Now more than halfway through the Linux Foundation’s Collaboration Summit in San Francisco, attendees have started to weigh in on the best sessions and experiences so far. Some cited Monday’s keynote presentations from heavy hitters such as Samsung and Jaguar Land Rover. Others focused on the technical discussions in Tuesday’s sessions, which covered a range of topics from Automotive Grade Linux to kernel scheduler load balancing. And for some, simply meeting the developers on the other side of an email list provided the best experience at the conference. Here, five Linux community members tell us their conference highlights so far. (See their abbreviated answers in video on Tout.)
“It’s been great learning about the open source projects, in particular Jaguar and Samsung and the collaboration they’re looking for and that we can offer.
“Whether you work for a different company or not, it seems like you can really participate. I’m looking forward to some of the other technical presentations where I can learn about Linux and how it’s changing.” – Carol Sanders, Vyatta.
“The subjects are great, but what’s even greater is getting to meet people and have discussions with people on the other side of engineering from different companies. I got to meet people I’ve been working with for several years but I’ve never met with them.
“Even some of the presentations we had that weren’t direclty related to what our company does triggered a lot of good ideas that I can bring back to the company and gave me some ideas for changes.
For cloud computing we talked about what’s missing and what can be done and especially from a storage perspective. We know we’re doing a lot on our end that’s really good but there are parts of the Linux kernel that need to be added as well.” – Abdel Sadek, NetApp.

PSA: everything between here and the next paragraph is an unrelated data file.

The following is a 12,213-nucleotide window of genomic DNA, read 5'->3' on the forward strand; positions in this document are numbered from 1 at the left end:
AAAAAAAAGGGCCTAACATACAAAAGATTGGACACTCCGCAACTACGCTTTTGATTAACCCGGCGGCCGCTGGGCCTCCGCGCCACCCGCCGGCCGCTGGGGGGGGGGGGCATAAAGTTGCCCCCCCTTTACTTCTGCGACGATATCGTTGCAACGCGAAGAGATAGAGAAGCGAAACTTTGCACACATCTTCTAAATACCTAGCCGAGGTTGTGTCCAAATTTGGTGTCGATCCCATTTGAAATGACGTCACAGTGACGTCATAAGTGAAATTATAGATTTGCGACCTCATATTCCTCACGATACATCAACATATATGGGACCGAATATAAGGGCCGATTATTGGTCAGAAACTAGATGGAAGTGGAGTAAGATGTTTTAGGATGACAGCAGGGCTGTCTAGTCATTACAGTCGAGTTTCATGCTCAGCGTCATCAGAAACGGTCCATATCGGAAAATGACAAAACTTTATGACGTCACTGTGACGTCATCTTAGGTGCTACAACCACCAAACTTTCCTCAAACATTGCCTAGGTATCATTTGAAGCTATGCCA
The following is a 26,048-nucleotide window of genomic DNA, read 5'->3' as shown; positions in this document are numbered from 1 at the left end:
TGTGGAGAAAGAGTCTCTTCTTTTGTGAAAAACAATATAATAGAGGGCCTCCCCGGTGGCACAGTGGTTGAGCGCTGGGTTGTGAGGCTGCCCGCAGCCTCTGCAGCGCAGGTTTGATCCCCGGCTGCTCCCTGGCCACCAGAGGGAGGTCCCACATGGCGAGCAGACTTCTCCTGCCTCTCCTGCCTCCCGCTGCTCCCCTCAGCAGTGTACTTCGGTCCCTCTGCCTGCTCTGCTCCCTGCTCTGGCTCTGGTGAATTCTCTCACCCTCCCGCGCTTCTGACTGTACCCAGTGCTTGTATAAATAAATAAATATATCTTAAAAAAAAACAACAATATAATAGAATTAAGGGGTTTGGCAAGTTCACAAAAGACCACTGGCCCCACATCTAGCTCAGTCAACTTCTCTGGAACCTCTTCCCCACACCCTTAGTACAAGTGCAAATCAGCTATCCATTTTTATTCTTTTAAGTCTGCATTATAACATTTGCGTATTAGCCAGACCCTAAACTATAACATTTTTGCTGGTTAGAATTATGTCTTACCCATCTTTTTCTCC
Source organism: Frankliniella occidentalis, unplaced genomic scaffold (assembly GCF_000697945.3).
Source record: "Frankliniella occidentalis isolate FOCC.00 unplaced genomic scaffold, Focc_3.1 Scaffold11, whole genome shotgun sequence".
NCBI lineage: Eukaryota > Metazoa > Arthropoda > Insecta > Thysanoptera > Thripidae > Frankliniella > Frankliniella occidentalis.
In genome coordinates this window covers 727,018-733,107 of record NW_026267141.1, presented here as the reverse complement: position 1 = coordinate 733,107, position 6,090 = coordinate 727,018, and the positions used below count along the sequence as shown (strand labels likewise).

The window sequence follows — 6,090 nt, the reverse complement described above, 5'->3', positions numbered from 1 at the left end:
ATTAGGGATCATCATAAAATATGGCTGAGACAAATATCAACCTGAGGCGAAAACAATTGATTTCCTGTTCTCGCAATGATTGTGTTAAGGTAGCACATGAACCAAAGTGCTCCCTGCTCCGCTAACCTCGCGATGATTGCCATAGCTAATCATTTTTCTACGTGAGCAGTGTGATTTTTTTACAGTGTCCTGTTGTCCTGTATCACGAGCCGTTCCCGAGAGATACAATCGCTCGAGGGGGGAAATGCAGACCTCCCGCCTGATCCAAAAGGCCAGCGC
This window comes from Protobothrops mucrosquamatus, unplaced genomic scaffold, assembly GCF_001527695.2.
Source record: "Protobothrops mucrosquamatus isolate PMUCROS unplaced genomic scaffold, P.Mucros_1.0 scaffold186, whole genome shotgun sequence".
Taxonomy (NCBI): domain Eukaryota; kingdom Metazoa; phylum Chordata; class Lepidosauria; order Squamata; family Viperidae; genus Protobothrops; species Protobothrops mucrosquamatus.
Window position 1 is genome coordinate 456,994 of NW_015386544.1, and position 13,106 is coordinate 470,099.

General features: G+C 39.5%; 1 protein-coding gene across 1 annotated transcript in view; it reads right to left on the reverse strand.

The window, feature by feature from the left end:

“I was particularly interested in the Linux weather forecast by Jon Corbet yesterday. It presented some challenges that we’re going to face this coming year. Some of which I wasn’t aware, particularly in the new architectures with big.LITTLE and how that will imply changes in course scheduling code. Me working in performance issues, I find that attractive and challenging.
“I’ve been impressed with the keynotes and event organization as well. I hope tomorrow will be just as good.” – Davidlohr Bueso, Hewlett-Packard.
“Today I attended ACPI 5.0 improvements, which is really interesting. I’ve been kind of watching the Linux mailing lists on Linux LKML. It gave me insight into balance bewtween ARM and ACPI and how we can use the same infrastructure to transparently implement.
“Also, being able to add GPIO interrupts and such, and see where I can contribute, possibly. The second one I heard about was power scheduling which was very insightful. There are a lot of questions to be answered in terms of getting it to primetime.
“And the big thing I’m getting out of this conference is being able to put faces to email addresses.” – Shuah Khan, Samsung.
“Yesterday the best speaker was Jon Corbet. I really liked his presentation because it went over the challenges we had with Linux and the latest developments. It’s interesting to see what’s really going on in the community.
I’m talking today about cloud and the hypervisor solutions. (So) that was really interesting to hear about what’s happening with the scheduler and with the core, in general.” – Iisko Lappalainen, MontaVista Software.
- Dent Introduces Industry’s First End-to-End Networking Stack Designed for the Modern Distributed Enterprise Edge and Powered by Linux - 12月 17, 2020
- Open Mainframe Project Welcomes New Project Tessia, HCL Technologies and Red Hat to its Ecosystem - 12月 17, 2020
- New Open Source Contributor Report from Linux Foundation and Harvard Identifies Motivations and Opportunities for Improving Software Security - 12月 8, 2020